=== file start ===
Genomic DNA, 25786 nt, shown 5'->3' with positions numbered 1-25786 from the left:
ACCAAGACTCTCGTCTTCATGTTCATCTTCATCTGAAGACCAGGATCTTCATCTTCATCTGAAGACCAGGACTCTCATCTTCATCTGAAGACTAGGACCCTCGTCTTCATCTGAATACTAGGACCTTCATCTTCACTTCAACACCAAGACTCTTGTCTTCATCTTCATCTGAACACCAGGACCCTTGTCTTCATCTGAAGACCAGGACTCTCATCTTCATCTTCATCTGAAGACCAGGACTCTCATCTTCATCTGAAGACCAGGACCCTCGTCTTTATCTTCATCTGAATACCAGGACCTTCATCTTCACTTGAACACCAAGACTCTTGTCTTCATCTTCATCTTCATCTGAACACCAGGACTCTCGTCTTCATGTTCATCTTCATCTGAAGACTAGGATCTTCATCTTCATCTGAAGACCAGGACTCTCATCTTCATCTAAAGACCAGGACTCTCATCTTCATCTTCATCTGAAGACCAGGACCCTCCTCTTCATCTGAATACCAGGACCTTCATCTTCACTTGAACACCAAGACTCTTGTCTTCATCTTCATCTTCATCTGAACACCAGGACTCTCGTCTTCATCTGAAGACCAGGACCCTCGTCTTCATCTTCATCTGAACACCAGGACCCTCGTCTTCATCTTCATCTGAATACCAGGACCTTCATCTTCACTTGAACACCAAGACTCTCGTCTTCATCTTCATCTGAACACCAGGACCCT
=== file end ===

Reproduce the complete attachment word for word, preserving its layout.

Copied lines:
Genomic DNA, 25786 nt, shown 5'->3' with positions numbered 1-25786 from the left:
ACCAAGACTCTCGTCTTCATGTTCATCTTCATCTGAAGACCAGGATCTTCATCTTCATCTGAAGACCAGGACTCTCATCTTCATCTGAAGACTAGGACCCTCGTCTTCATCTGAATACTAGGACCTTCATCTTCACTTCAACACCAAGACTCTTGTCTTCATCTTCATCTGAACACCAGGACCCTTGTCTTCATCTGAAGACCAGGACTCTCATCTTCATCTTCATCTGAAGACCAGGACTCTCATCTTCATCTGAAGACCAGGACCCTCGTCTTTATCTTCATCTGAATACCAGGACCTTCATCTTCACTTGAACACCAAGACTCTTGTCTTCATCTTCATCTTCATCTGAACACCAGGACTCTCGTCTTCATGTTCATCTTCATCTGAAGACTAGGATCTTCATCTTCATCTGAAGACCAGGACTCTCATCTTCATCTAAAGACCAGGACTCTCATCTTCATCTTCATCTGAAGACCAGGACCCTCCTCTTCATCTGAATACCAGGACCTTCATCTTCACTTGAACACCAAGACTCTTGTCTTCATCTTCATCTTCATCTGAACACCAGGACTCTCGTCTTCATCTGAAGACCAGGACCCTCGTCTTCATCTTCATCTGAACACCAGGACCCTCGTCTTCATCTTCATCTGAATACCAGGACCTTCATCTTCACTTGAACACCAAGACTCTCGTCTTCATCTTCATCTGAACACCAGGACCCT